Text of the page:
‘Exhausting’, ‘stressful’ and ‘crowded’ are just some of the adjectives used by most travellers who visit Old Delhi. Narrow alleys, a booming population, busy shops and a myriad of aromas lingering in the air mean Old Delhi is an exotic assault on the senses.
I visited one of Old Delhi’s oldest and most popular markets, Chandni Chowk (translated as moonlit square), which was designed by the Mughals in the 17th century. Today, the area is a treasure trove of history and is home to some of the most famous remnants of the Mughal Empire. Dilapidated havelis (archaic mansions) of the bygone era, historic shops serving secret recipes of 16th century kings and an eclectic mix of bazaars selling everything from fabric, precious jewellery, spices and perfumes are major specialties of Chandni Chowk.
Rickshaws and tuk-tuks are the latest mode of transport in Chandni Chowk and they efficiently wind their way through the congested lanes and choking alleys. In fact, I noticed that the rickshaw drivers had developed a method to make way, and alerted the crowd on the streets with a ‘Hello Madam’, ‘Esqueeze (excuse) me’, ‘Hello Sir’, or ‘Shide (side) please’, which to my surprise worked much better than honking horns or ringing bells!
Chandni Chowk is still a big trading centre of Delhi and an ultimate foodie’s delight. The heritage food and sweet shops of the market are a big hit with students, locals and tourists and serve the best Indian savouries and sweets. For instance, down one dingy lane – characterized by entangled electricity wires, decrepit houses and notorious monkeys – is the world famous ‘Paranthewali Gali’, a street selling paranthas (fried Indian breads stuffed with various fillings), which is home to ancient parantha shops of the 18th century.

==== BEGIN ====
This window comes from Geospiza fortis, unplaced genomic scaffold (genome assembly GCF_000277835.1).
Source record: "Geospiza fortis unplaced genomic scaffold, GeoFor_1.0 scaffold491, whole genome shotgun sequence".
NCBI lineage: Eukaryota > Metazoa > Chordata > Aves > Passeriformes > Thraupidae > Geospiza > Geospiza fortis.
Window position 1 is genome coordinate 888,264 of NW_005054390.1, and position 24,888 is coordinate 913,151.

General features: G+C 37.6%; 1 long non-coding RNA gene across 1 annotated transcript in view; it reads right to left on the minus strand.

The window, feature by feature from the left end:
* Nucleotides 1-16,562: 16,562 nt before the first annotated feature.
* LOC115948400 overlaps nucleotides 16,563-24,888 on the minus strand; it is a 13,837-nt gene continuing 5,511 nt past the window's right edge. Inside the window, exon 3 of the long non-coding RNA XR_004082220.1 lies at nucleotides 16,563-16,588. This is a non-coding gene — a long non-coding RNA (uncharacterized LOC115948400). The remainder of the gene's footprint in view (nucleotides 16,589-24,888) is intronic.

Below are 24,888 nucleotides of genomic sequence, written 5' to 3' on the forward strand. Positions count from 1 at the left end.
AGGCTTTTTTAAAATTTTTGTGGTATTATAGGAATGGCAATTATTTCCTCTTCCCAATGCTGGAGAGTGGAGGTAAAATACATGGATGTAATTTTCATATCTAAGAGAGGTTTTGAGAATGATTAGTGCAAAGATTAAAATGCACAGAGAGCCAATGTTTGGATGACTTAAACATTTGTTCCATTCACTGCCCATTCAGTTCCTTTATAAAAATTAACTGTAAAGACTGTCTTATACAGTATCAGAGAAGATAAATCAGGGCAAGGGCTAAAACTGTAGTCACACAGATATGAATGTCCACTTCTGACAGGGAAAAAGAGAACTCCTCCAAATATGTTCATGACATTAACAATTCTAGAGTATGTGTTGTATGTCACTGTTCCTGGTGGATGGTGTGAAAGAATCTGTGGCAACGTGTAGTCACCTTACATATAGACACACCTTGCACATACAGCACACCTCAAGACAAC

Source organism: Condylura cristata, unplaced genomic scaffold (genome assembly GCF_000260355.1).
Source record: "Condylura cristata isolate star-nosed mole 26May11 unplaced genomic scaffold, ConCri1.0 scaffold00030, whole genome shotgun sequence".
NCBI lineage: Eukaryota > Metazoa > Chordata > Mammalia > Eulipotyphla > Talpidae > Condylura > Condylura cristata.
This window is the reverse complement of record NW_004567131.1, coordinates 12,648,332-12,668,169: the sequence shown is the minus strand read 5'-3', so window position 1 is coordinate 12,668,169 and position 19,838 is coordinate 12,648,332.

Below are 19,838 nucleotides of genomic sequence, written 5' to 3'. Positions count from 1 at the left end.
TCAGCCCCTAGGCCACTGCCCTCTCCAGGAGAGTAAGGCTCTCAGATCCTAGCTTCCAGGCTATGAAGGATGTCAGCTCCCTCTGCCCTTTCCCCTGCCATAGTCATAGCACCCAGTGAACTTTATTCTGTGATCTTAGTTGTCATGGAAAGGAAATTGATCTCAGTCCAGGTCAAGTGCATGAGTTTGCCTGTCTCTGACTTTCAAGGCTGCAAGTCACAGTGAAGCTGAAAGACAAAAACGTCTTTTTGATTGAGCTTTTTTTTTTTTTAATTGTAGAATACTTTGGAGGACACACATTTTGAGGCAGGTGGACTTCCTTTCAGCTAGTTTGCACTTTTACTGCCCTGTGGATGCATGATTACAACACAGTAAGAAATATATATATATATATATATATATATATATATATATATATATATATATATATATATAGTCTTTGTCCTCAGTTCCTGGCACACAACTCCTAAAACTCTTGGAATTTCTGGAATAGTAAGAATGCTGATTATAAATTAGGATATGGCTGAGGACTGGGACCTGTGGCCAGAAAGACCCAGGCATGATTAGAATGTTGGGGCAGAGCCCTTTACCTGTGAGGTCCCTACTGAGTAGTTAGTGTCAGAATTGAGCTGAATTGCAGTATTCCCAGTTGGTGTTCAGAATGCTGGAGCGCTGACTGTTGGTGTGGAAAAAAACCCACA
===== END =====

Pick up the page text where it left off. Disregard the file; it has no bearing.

It is quite a task to spot the oldest parantha shop, as there are about 5 shops in this lane all claiming to be the ‘real’ one! But after much research with the locals, I found the original. The variety at the shop is just amazing, offering everything from paranthas stuffed with potatoes, cauliflower, popaddums, bitterguard and even condensed milk. The paranthas tasted heavenly and I only stopped because my stomach couldn’t keep up with my tongue after four paranthas!
I visited another legendary shop, the Ghantewala Confectioners (Ghanta meaning a huge bell), which is the oldest sweet shop in Delhi, established in 1790. The story goes that whenever the royal procession of Mughal king Bahadur Shah Zafar passed the shop, the king’s elephant stopped and refused to move until it was offered sweets from the shop. The elephant wore a huge bell round his neck and continued to ring it until his demands were met.
Today, there are no elephants, canals or royal processions, but Chandni Chowk has passed the test of time and remains a rich source of Indian heritage and history. Its inhabitants are giving in to the temptations of a modern India but its alleys continue to sing tales of India’s cultural and historic past.
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